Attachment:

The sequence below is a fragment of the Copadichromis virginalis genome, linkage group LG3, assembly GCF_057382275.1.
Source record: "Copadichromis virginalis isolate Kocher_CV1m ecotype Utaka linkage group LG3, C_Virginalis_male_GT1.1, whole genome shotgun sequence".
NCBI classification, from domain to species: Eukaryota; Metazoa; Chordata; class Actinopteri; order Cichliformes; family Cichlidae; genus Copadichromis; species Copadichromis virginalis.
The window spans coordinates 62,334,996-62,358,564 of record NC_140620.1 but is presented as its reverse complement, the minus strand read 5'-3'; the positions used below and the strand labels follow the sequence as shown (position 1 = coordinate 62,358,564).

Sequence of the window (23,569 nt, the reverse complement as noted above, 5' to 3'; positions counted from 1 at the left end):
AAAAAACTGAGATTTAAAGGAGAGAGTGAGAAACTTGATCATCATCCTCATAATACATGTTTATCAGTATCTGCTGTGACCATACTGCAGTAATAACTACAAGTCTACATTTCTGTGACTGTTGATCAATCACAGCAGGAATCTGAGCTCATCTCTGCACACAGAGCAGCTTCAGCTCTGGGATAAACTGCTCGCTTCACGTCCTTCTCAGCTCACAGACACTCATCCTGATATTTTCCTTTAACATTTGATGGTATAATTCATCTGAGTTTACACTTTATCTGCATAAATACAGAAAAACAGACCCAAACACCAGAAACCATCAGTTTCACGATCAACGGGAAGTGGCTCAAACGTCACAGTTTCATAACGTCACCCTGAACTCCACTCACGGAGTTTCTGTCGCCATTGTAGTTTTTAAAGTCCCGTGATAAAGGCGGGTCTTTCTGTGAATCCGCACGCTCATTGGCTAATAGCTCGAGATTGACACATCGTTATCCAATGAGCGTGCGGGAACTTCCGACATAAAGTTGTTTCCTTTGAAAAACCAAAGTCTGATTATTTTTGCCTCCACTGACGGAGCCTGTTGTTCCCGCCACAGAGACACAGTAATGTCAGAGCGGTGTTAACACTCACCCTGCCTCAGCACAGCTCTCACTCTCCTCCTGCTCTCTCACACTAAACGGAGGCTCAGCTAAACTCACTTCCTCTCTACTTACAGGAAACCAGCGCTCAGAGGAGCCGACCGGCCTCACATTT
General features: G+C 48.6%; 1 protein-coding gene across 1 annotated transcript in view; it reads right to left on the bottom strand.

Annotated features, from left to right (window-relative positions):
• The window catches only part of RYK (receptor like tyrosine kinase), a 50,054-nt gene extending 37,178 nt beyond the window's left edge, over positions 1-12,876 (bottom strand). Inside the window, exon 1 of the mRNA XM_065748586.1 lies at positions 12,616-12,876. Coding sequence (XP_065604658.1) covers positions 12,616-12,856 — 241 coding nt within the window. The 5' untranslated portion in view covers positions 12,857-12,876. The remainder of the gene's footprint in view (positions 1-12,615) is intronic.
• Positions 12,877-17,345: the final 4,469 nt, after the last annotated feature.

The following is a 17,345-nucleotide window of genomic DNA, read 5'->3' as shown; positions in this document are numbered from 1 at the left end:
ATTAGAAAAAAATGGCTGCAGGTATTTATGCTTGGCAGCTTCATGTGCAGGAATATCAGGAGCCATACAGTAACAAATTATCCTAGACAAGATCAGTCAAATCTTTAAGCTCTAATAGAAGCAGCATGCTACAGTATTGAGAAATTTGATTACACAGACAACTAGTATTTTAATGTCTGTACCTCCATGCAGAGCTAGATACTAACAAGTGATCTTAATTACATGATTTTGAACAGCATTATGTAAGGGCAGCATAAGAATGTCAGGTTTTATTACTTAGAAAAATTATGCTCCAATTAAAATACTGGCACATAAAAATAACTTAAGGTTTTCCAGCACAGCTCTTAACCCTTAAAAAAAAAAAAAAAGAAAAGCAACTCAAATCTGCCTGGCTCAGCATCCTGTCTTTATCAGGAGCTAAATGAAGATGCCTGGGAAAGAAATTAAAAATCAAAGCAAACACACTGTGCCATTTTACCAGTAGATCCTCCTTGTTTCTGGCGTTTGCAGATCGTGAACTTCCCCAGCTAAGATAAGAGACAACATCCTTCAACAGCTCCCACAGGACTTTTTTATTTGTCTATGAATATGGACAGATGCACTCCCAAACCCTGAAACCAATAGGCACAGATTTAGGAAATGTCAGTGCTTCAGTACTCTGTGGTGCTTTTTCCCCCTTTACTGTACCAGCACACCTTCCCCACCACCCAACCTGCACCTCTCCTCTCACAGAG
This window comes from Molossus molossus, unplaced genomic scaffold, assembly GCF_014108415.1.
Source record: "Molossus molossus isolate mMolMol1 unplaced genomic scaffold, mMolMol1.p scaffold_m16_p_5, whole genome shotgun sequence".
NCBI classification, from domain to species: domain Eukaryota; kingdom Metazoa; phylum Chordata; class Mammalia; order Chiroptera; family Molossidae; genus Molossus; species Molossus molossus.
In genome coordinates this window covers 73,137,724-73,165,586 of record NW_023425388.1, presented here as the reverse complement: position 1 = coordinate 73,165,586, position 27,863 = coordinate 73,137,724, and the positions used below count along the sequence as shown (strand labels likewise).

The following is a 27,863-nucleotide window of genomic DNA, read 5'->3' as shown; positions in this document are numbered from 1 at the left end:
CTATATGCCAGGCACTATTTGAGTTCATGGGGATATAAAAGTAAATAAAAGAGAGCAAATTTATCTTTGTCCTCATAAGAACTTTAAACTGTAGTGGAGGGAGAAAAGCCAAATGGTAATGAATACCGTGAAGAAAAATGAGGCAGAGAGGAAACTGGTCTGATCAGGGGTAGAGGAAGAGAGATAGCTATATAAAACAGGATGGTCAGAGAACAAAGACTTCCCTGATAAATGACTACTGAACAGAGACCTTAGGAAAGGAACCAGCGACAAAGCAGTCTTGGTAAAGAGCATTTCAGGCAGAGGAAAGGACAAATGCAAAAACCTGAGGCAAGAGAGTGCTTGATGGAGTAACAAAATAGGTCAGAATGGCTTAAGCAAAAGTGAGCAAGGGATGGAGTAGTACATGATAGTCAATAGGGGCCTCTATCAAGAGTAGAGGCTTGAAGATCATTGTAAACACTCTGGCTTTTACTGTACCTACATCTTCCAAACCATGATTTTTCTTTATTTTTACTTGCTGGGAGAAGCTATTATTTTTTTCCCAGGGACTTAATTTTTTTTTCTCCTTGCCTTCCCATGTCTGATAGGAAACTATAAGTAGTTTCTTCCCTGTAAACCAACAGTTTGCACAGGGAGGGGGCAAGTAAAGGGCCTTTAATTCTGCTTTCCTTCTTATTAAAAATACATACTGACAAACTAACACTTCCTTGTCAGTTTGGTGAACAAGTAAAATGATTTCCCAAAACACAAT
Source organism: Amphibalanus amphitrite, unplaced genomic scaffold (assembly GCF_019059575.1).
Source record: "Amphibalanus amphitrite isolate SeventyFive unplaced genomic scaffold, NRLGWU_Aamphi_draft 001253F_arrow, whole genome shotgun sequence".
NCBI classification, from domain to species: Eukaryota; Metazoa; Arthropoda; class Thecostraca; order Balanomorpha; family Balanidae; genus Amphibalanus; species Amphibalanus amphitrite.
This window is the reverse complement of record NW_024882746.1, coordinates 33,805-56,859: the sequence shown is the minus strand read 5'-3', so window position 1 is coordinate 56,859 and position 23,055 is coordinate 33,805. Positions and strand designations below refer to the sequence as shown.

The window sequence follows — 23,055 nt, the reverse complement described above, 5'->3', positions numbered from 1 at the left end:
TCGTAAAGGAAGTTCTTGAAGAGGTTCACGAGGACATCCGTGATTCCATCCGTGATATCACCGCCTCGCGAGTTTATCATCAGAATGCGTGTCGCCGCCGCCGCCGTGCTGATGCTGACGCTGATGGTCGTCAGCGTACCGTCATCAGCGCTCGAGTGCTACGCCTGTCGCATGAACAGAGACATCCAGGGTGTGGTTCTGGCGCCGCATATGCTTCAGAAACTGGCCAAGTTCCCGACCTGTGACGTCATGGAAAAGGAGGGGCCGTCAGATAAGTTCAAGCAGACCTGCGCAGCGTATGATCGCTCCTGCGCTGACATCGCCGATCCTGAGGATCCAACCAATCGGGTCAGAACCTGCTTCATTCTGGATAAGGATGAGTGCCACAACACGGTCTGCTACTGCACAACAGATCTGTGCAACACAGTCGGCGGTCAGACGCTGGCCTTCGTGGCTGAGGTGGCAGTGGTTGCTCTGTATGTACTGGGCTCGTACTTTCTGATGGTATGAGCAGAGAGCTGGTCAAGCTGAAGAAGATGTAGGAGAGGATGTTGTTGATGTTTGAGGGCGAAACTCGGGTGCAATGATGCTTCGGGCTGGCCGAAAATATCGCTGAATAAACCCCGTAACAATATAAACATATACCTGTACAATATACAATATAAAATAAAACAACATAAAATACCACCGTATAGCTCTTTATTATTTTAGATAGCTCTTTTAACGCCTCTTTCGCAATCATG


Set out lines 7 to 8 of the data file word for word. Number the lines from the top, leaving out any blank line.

General features: G+C 48.6%; 1 protein-coding gene across 1 annotated transcript in view; it reads right to left on the bottom strand.

Annotated features, from left to right (window-relative positions):